UCLA's Pauley Pavilion Is Said to Put Naming Rights Up for Sale

  • Naming rights could be worth as much as $5 million a year
  • The university has the right to reject any corporate sponsor

Pauley Pavilion, the 50-year-old home to UCLA’s record-setting basketball program, may get a new, longer name.

UCLA is considering selling naming rights to its basketball arena.
UCLA is considering selling naming rights to its basketball arena.
Source: Bloomberg

As part of a 10-year, $144 million extension of the multimedia rights partnership between the university and WME/IMG, the sports talent agency will look for what’s called an affiliated naming-rights partner for the arena, according to people with direct knowledge of the deal. That means Pauley Pavilion will still be part of the facility’s official name. (Think: Big Company Arena at Pauley Pavilion.)

John Brody, who negotiated MetLife Inc.’s contract to put its name on the stadium that houses football’s New York Giants and Jets, said the naming rights to Pauley Pavilion, which he called “the crown jewel of college basketball,” could be worth as much as $5 million a year. That price would make it the richest naming rights deal in college sports, trumping the 10-year, $41 million agreement signed in September by the University of Washington and Alaska Airlines.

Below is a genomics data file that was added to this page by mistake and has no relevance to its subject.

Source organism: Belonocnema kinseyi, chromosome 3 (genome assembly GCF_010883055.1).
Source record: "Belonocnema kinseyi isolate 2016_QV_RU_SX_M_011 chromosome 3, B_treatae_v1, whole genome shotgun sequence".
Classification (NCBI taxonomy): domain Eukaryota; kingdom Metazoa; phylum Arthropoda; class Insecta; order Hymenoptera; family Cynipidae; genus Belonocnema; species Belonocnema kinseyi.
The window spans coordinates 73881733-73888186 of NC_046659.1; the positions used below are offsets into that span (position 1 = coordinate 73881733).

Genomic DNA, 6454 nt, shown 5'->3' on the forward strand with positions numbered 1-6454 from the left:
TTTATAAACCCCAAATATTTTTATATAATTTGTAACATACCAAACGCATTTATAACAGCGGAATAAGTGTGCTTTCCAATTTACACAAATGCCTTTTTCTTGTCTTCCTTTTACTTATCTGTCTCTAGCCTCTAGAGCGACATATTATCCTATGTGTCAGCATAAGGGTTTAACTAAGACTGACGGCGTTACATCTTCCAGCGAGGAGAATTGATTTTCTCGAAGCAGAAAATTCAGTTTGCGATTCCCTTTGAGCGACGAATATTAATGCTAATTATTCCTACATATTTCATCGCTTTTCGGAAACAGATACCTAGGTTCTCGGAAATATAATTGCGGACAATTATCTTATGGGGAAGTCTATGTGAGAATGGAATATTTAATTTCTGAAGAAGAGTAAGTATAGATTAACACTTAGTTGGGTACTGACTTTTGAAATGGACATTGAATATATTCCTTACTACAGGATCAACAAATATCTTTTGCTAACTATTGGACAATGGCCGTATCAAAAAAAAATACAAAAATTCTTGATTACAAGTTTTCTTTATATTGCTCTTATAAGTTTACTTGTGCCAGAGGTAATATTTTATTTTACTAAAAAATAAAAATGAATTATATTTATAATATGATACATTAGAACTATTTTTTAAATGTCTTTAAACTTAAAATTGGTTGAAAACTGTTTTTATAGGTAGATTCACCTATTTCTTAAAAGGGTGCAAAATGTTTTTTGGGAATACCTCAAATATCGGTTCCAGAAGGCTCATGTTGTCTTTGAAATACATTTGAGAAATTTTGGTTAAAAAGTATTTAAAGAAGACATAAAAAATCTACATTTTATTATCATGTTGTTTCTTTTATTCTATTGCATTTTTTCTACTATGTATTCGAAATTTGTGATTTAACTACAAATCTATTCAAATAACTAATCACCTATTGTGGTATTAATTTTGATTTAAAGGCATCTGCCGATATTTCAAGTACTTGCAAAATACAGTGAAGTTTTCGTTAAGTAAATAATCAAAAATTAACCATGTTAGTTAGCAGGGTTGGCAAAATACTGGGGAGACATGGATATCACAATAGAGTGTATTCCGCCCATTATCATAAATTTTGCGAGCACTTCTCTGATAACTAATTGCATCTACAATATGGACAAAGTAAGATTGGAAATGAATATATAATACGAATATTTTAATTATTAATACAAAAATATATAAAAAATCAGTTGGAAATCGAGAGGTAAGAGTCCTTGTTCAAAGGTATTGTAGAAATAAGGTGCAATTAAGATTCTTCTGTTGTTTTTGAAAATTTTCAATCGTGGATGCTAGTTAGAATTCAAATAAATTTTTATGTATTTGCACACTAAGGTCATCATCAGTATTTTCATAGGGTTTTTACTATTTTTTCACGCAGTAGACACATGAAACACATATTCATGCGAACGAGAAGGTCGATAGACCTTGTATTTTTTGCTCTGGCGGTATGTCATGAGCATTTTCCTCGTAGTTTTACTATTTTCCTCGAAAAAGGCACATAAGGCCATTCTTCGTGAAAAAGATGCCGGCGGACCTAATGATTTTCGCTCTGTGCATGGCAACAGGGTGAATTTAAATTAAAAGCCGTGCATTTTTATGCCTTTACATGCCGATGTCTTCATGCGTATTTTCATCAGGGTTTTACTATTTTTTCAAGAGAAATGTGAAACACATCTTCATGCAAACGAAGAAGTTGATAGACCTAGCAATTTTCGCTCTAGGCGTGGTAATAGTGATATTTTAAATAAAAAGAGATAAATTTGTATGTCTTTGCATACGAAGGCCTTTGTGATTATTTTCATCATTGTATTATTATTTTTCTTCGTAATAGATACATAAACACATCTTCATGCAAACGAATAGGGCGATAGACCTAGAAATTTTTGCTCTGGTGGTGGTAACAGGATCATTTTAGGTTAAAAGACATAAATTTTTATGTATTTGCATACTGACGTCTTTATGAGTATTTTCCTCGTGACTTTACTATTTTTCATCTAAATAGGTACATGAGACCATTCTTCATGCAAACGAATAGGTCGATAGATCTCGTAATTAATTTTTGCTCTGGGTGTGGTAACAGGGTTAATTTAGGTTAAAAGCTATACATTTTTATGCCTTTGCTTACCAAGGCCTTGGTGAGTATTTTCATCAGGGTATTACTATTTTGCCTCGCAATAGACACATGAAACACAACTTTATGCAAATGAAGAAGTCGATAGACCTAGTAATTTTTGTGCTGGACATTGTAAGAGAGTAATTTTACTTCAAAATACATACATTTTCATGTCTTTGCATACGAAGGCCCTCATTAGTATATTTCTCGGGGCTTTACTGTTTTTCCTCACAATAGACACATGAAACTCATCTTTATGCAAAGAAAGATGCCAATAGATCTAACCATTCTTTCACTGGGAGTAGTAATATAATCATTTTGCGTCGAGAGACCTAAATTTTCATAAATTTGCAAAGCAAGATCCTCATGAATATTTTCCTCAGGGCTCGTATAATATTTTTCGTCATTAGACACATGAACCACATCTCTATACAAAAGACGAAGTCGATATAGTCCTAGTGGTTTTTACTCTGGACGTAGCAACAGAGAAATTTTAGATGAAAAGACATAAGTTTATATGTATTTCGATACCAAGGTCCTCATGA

“It’s even more than just a men’s college basketball naming rights deal,” Brody said, adding that potential partners would have ties to the No. 2 U.S. media market. Among the potential partners, according to Brody, is Farmers Insurance Group, which attached itself to a $1.2 billion NFL Los Angeles stadium project that has since been declared dead.

Besides men’s and women’s basketball, Pauley Pavilion also houses UCLA’s men’s and women’s volleyball teams and women’s gymnastics, all of which are shown on the Pac-12 Network.

UCLA has the right to reject any corporate sponsor, from a naming-rights seeker to any company wanting an advertisement on the school’s website.

IMG paid about $5 million annually for the previous contract, which had two years remaining, said one of the people, who requested anonymity because specifics of the agreement aren’t public. The agency paid more to re-up because it’s getting more inventory, including in-venue signs, digital assets, and the right to sell the naming rights to Pauley Pavilion, where hall-of-fame coach John Wooden oversaw a program that produced 10 championships and a record 88-game winning streak from 1971-74.

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